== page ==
But I’ve also felt some… rather bitter emotions? Yeah, I think that’s a good way to put it.

This is a day worth celebrating – especially since it’s also the anniversary of two other landmark Supreme Court decisions concerning LGBTQ+ people, Lawrence v. Texas and United States v. Windsor. This is a day worth celebrating, especially if you couldn’t get married before and now you can.

I don’t want anyone to get the wrong message and think that I think this day isn’t worth celebrating. 

I just… I just think BALANCE is key here: There are so many LGBTQ+ issues that still need work.

We can celebrate and keep moving forward. Just as we can work on (and care about) multiple LGBTQ+ issues at once, so too can we continue to celebrate on this day and during the days immediately following it while continuing to work on other causes.

…honestly, this message isn’t even directed at LGBTQ+ people. It’s directed at our allies, most of whom seem to think the fight is over. (I can’t tell you how many Facebook posts I’ve seen while scrolling my feed that declared, “Equality has been achieved!” Um.) And even the allies who do realize that there is more work to be done usually, um… don’t help with it. So why do they need a “holiday” from their allyship?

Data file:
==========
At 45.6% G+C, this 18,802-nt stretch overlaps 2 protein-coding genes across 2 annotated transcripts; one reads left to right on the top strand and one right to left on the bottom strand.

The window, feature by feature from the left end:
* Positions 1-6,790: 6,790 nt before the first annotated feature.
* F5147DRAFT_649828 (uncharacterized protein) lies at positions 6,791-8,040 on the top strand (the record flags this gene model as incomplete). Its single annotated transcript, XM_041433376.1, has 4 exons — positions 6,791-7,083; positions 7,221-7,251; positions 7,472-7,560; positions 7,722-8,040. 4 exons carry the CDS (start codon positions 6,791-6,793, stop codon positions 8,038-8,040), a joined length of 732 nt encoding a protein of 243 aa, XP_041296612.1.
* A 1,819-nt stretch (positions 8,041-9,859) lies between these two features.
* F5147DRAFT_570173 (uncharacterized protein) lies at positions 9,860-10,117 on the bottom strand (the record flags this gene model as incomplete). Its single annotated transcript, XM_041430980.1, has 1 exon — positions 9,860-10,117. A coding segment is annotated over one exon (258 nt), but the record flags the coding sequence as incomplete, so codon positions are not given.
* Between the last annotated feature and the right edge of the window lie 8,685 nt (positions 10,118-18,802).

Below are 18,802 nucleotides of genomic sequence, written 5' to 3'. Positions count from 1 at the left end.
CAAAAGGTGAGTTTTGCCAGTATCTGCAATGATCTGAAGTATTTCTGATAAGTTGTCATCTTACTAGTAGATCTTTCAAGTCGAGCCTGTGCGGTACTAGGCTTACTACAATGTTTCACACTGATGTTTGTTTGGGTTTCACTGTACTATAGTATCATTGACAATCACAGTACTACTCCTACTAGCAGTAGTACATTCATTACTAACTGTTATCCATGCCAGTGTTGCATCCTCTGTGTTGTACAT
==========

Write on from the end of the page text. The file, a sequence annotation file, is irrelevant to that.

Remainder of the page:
Look, if you’re an ally and you’ve posted all sorts of congratulatory stuff on social media today, then… thanks! I’m genuinely grateful to know that we are in your thoughts.

But I also wish that so many allies didn’t, you know, save this outpouring of support and love and LGBTQ+-affirming social media posts for one day out of the year – or, at best, for Pride Month.

Once again, let’s use Facebook as an example. My feed is basically NOTHING but rainbows and queerness and glitter right now. And it’s lovely! It truly is.